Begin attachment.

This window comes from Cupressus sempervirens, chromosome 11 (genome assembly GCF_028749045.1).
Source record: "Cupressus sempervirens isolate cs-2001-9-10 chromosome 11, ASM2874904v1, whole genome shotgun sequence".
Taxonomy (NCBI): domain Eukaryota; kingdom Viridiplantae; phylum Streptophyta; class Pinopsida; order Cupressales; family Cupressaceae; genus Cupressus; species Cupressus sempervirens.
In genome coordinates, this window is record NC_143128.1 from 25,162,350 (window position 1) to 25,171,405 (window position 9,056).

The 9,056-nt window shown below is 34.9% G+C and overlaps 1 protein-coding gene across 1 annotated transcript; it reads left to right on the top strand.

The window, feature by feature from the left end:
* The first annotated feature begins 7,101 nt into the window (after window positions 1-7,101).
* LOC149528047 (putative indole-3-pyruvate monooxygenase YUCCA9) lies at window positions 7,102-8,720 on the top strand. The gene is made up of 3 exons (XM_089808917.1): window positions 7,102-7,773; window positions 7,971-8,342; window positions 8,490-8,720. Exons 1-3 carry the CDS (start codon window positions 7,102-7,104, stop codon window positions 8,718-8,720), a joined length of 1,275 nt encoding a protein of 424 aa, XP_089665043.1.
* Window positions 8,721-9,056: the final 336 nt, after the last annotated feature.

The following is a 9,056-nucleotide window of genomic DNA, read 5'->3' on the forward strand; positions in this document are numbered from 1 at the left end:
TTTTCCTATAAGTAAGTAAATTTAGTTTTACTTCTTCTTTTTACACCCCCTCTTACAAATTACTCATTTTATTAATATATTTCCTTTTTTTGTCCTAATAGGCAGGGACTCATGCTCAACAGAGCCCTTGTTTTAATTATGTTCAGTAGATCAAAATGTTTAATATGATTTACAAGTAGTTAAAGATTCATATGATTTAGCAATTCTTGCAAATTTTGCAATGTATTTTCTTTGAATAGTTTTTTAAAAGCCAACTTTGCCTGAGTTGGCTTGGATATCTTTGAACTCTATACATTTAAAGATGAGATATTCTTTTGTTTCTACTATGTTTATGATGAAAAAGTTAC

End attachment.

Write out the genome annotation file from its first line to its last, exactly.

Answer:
This window comes from Cupressus sempervirens, chromosome 11 (genome assembly GCF_028749045.1).
Source record: "Cupressus sempervirens isolate cs-2001-9-10 chromosome 11, ASM2874904v1, whole genome shotgun sequence".
Taxonomy (NCBI): domain Eukaryota; kingdom Viridiplantae; phylum Streptophyta; class Pinopsida; order Cupressales; family Cupressaceae; genus Cupressus; species Cupressus sempervirens.
In genome coordinates, this window is record NC_143128.1 from 25,162,350 (window position 1) to 25,171,405 (window position 9,056).

The 9,056-nt window shown below is 34.9% G+C and overlaps 1 protein-coding gene across 1 annotated transcript; it reads left to right on the top strand.

The window, feature by feature from the left end:
* The first annotated feature begins 7,101 nt into the window (after window positions 1-7,101).
* LOC149528047 (putative indole-3-pyruvate monooxygenase YUCCA9) lies at window positions 7,102-8,720 on the top strand. The gene is made up of 3 exons (XM_089808917.1): window positions 7,102-7,773; window positions 7,971-8,342; window positions 8,490-8,720. Exons 1-3 carry the CDS (start codon window positions 7,102-7,104, stop codon window positions 8,718-8,720), a joined length of 1,275 nt encoding a protein of 424 aa, XP_089665043.1.
* Window positions 8,721-9,056: the final 336 nt, after the last annotated feature.

The following is a 9,056-nucleotide window of genomic DNA, read 5'->3' on the forward strand; positions in this document are numbered from 1 at the left end:
TTTTCCTATAAGTAAGTAAATTTAGTTTTACTTCTTCTTTTTACACCCCCTCTTACAAATTACTCATTTTATTAATATATTTCCTTTTTTTGTCCTAATAGGCAGGGACTCATGCTCAACAGAGCCCTTGTTTTAATTATGTTCAGTAGATCAAAATGTTTAATATGATTTACAAGTAGTTAAAGATTCATATGATTTAGCAATTCTTGCAAATTTTGCAATGTATTTTCTTTGAATAGTTTTTTAAAAGCCAACTTTGCCTGAGTTGGCTTGGATATCTTTGAACTCTATACATTTAAAGATGAGATATTCTTTTGTTTCTACTATGTTTATGATGAAAAAGTTAC